Whenever the US Justice Department reviews a merger between two major companies, it often requires careful analysis of millions of electronic documents. In the past, this task has typically fallen upon contract workers, earning between $25 and $40 an hour, but in a recent case involving two beer makers, US authorities decided to replace these employees with a more automated solution: computer software.
As the Wall Street Journal reports, lawyers involved in a proposed merger between Anheuser-Busch InBev and Grupo Modelo were recently given permission to use so-called predictive coding software to sift through the millions of strategic plans, pricing data, and other corporate documents from Constellation — a spirits company that had been selected to buy assets in the deal. Lawyers fed some of the documents into the program, developed by kCura, and trained the software to recognize relevant materials. Once US authorities and Constellation representatives were convinced of its ability to do so, they allowed it to take over the process.
Predictive coding offers significant savings
Ultimately, lawyers for Constellation and Crown Imports (a joint venture between Modelo and Constellation) ended up disclosing hundreds of thousands of documents to the Justice Department, which dropped its challenge to the merger after all parties agreed to sell Modelo's US operations to Constellation. They also saved a lot of money. "Something that would easily cost three, four, five million dollars, you can do in the range of one to two," Warren Rosborough, a lawyer who represented Constellation and Crown Imports, told the Journal.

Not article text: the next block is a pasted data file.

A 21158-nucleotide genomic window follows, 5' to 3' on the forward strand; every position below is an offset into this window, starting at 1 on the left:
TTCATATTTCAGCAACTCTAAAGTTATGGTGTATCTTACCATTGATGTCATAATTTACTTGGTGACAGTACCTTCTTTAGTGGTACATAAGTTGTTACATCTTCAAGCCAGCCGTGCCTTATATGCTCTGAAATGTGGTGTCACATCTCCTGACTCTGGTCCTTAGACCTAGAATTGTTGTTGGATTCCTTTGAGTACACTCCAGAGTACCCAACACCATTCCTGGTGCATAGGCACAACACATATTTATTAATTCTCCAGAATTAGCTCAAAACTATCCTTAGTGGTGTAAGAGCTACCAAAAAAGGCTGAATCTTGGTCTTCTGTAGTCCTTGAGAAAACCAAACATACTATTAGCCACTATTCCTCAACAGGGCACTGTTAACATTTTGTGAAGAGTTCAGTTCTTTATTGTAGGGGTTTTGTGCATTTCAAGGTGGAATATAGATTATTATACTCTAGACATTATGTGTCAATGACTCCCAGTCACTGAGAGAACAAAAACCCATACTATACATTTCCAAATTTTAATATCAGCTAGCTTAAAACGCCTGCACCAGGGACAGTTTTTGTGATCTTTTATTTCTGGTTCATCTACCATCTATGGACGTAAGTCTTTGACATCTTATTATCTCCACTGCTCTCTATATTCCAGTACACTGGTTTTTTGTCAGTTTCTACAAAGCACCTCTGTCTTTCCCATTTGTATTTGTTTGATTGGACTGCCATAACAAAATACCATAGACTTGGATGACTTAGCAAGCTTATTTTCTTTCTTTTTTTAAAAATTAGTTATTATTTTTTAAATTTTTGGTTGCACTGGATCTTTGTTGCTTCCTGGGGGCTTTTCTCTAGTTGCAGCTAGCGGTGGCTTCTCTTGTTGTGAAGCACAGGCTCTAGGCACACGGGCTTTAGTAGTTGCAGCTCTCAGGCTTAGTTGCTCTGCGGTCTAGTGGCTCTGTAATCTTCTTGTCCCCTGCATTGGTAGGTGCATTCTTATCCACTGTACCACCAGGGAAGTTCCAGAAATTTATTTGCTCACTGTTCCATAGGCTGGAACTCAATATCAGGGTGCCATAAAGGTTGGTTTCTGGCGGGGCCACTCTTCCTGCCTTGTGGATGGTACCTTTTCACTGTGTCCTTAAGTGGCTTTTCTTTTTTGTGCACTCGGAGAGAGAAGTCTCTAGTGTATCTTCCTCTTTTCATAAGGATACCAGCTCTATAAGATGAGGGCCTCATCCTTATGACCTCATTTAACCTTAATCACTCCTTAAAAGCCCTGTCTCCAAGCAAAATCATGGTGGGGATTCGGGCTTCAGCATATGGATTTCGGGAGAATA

Thus far, however, there aren't any hard regulations on the use of predictive coding across other agencies. The Securities and Exchange Commission doesn't bar the practice, though a spokesperson declined to tell the Journal how often it is used. A spokesperson for the Federal Trade Commission said the software is used on a case-by-case basis. The Justice Department says it has used similar software to review internal documents, though it declined to comment on this particular case.
Carl Walworth, a partner at Paul Hastings LLP, expressed skepticism about a computer's ability to completely replace lawyers, noting that a thorough review of documents is often critical to familiarizing oneself with a given case. "More often than not, you're trying to learn your case through the documents," Walworth told the Journal, "and how will we substitute that function of learning from the documents when you're using predictive coding?"